Matarane Refugee Camp Visit- Nampula September 2015

Migration and Human Trafficking Conference- Pretoria September 2015
November 14, 2016
Catholic Women Organization in the IMBISA region Standing Committee Meeting-Lesotho February 2016
November 14, 2016

Matarane Refugee Camp Visit- Nampula September 2015

Matarane Refugee Camp Visit

IMBISA visited the camp on a fact finding mission with regards to Human Rights issues of refugees and migrants in particular  shelter, health, education, food, documentation, water and sanitation, discrimination, violence and conflict among other issues. The visit process included

  • Meetings with refugee camp authorities including government, nongovernmental organizations, local camp leaders and Catholic Church leadership
  • Interviews with refugees
  • Naturalistic observation and tour of the camp

The visit was in tandem with the regional Migration and Human Trafficking conference objectives which were:

  • To educate and inform dioceses about human rights approach and principles to migration and human trafficking so as to promote their observance
  • To cultivate a culture of respect for human rights
  • To share experiences and come up with ways and strategies of strengthening the Catholic Church’s voice and interventions in migration and human trafficking issues

The refugee camp is home to 12 000 inmates who are mainly from Democratic Republic of Congo, Burundi and Rwanda though there are a few of those from other countries like Zimbabwe. There are also 12 000 Mozambicans who live around the camp who also live a life similar to those of refugees. From the meeting that IMBISA had with the various department heads it was evident that these departments are necessary but the overall challenge in all the departments is lack of funding as well as lack of skills and experience by those employed in the various departments who reiterated that a lot of capacity building and training should be done to enhance effectiveness and efficiency. Refugees and migrants complained about lack of social amenities like schools, clinics, poor water and sanitation facilities, lack of food and discrimination and abuse by natives as well as long delays in processing of documents for asylum seekers by the government.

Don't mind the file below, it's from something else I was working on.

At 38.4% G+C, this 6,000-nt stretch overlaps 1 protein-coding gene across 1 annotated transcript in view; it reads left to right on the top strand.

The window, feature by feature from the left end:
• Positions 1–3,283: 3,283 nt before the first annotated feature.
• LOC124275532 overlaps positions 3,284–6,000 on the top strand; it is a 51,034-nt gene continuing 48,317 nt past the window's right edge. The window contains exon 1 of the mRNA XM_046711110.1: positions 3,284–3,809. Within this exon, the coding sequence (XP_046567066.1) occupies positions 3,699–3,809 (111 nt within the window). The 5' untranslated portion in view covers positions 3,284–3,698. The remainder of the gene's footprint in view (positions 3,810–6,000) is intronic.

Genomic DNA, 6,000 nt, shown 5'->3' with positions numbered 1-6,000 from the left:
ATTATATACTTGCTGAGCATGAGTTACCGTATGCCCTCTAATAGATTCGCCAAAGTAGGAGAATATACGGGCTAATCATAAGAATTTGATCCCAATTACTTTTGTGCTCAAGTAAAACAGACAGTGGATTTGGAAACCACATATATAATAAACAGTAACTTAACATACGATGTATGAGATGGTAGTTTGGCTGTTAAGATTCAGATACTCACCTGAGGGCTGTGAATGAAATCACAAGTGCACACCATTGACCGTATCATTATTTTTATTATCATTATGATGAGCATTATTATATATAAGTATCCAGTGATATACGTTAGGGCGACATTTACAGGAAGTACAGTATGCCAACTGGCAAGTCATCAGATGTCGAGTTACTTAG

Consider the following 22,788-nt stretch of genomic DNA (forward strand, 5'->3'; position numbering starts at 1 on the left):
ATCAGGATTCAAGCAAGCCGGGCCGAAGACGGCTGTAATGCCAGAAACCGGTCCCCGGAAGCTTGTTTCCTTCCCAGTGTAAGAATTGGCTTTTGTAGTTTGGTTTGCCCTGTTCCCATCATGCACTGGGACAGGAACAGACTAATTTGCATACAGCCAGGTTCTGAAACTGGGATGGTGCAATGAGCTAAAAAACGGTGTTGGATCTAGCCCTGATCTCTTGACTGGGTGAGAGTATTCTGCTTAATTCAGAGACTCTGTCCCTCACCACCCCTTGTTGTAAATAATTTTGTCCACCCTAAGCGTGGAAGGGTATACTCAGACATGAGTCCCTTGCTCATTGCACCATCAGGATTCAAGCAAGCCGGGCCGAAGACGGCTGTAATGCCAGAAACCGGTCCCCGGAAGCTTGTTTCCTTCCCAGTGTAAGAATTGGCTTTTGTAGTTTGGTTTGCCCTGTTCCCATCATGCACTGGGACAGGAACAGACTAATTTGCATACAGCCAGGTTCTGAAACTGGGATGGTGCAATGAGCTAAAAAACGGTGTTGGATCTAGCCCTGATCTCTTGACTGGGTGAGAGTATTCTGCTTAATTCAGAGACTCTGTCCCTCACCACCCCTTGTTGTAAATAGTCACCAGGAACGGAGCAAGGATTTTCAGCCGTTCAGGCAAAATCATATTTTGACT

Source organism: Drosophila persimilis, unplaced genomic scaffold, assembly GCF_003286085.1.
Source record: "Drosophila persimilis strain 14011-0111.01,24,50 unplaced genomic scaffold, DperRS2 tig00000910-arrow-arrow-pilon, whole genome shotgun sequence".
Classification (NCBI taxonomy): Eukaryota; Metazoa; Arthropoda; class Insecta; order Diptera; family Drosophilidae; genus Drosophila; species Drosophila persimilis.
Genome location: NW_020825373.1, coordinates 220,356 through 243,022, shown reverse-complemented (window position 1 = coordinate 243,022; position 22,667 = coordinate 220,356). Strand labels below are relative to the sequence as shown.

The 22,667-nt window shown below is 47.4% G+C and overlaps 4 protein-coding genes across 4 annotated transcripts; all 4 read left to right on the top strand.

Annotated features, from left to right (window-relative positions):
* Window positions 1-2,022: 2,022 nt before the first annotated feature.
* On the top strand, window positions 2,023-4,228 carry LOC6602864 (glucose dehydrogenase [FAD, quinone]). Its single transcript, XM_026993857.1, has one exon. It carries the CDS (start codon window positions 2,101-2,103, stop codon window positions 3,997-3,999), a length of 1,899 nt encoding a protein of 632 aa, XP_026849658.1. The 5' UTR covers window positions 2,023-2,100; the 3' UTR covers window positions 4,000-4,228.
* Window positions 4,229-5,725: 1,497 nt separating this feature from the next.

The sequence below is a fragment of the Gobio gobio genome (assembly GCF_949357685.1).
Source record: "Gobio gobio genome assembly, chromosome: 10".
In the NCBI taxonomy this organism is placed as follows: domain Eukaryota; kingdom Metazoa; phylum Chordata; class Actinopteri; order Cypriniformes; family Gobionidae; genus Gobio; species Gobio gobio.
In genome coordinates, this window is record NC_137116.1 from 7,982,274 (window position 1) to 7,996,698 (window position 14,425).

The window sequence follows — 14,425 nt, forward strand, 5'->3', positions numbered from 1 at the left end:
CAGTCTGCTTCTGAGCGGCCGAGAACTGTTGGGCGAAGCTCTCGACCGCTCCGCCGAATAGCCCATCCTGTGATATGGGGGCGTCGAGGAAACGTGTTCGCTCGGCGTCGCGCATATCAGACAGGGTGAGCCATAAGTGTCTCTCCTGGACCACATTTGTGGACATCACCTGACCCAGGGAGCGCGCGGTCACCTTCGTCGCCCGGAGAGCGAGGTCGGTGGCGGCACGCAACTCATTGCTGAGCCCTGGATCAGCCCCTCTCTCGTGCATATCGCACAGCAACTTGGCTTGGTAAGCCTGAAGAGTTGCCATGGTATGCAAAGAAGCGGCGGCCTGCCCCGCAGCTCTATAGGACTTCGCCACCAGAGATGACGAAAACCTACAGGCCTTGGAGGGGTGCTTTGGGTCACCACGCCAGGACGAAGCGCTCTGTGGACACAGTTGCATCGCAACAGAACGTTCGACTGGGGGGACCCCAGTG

Leave a Reply

Your email address will not be published. Required fields are marked *